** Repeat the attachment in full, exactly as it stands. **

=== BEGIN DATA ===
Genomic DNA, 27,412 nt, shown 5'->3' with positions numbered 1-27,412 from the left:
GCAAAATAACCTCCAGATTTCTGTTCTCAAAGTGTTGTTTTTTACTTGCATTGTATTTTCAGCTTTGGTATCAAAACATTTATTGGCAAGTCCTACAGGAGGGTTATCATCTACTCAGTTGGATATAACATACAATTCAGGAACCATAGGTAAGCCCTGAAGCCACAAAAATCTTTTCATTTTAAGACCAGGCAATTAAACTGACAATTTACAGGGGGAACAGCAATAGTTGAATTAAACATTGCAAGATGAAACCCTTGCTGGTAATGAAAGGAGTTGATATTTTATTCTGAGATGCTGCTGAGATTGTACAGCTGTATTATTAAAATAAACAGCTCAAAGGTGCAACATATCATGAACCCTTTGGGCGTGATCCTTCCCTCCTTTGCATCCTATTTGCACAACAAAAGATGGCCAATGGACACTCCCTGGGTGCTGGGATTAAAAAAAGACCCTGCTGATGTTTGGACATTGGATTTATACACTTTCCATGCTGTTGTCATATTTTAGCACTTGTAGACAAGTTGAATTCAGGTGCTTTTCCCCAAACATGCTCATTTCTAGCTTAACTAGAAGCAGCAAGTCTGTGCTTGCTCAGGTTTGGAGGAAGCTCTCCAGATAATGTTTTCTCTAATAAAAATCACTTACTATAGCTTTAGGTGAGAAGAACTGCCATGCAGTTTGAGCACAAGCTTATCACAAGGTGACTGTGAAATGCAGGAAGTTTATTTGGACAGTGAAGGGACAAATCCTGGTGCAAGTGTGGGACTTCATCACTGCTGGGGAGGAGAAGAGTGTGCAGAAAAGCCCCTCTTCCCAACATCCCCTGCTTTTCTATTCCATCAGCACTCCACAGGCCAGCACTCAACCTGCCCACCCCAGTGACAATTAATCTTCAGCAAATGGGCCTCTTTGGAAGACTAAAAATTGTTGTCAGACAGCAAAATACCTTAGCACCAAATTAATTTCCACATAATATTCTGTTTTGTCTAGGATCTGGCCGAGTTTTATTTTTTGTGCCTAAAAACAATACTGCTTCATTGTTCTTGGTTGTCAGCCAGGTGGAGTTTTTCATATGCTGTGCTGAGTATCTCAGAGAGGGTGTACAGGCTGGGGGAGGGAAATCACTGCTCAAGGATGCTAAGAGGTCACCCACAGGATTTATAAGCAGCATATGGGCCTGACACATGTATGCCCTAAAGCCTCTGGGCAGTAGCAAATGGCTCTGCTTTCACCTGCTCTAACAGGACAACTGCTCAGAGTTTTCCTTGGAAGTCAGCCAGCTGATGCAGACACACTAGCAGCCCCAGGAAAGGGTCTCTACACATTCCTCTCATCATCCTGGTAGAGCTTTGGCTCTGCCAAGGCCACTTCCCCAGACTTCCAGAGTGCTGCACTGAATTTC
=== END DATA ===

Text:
Genomic DNA, 27,412 nt, shown 5'->3' with positions numbered 1-27,412 from the left:
GCAAAATAACCTCCAGATTTCTGTTCTCAAAGTGTTGTTTTTTACTTGCATTGTATTTTCAGCTTTGGTATCAAAACATTTATTGGCAAGTCCTACAGGAGGGTTATCATCTACTCAGTTGGATATAACATACAATTCAGGAACCATAGGTAAGCCCTGAAGCCACAAAAATCTTTTCATTTTAAGACCAGGCAATTAAACTGACAATTTACAGGGGGAACAGCAATAGTTGAATTAAACATTGCAAGATGAAACCCTTGCTGGTAATGAAAGGAGTTGATATTTTATTCTGAGATGCTGCTGAGATTGTACAGCTGTATTATTAAAATAAACAGCTCAAAGGTGCAACATATCATGAACCCTTTGGGCGTGATCCTTCCCTCCTTTGCATCCTATTTGCACAACAAAAGATGGCCAATGGACACTCCCTGGGTGCTGGGATTAAAAAAAGACCCTGCTGATGTTTGGACATTGGATTTATACACTTTCCATGCTGTTGTCATATTTTAGCACTTGTAGACAAGTTGAATTCAGGTGCTTTTCCCCAAACATGCTCATTTCTAGCTTAACTAGAAGCAGCAAGTCTGTGCTTGCTCAGGTTTGGAGGAAGCTCTCCAGATAATGTTTTCTCTAATAAAAATCACTTACTATAGCTTTAGGTGAGAAGAACTGCCATGCAGTTTGAGCACAAGCTTATCACAAGGTGACTGTGAAATGCAGGAAGTTTATTTGGACAGTGAAGGGACAAATCCTGGTGCAAGTGTGGGACTTCATCACTGCTGGGGAGGAGAAGAGTGTGCAGAAAAGCCCCTCTTCCCAACATCCCCTGCTTTTCTATTCCATCAGCACTCCACAGGCCAGCACTCAACCTGCCCACCCCAGTGACAATTAATCTTCAGCAAATGGGCCTCTTTGGAAGACTAAAAATTGTTGTCAGACAGCAAAATACCTTAGCACCAAATTAATTTCCACATAATATTCTGTTTTGTCTAGGATCTGGCCGAGTTTTATTTTTTGTGCCTAAAAACAATACTGCTTCATTGTTCTTGGTTGTCAGCCAGGTGGAGTTTTTCATATGCTGTGCTGAGTATCTCAGAGAGGGTGTACAGGCTGGGGGAGGGAAATCACTGCTCAAGGATGCTAAGAGGTCACCCACAGGATTTATAAGCAGCATATGGGCCTGACACATGTATGCCCTAAAGCCTCTGGGCAGTAGCAAATGGCTCTGCTTTCACCTGCTCTAACAGGACAACTGCTCAGAGTTTTCCTTGGAAGTCAGCCAGCTGATGCAGACACACTAGCAGCCCCAGGAAAGGGTCTCTACACATTCCTCTCATCATCCTGGTAGAGCTTTGGCTCTGCCAAGGCCACTTCCCCAGACTTCCAGAGTGCTGCACTGAATTTC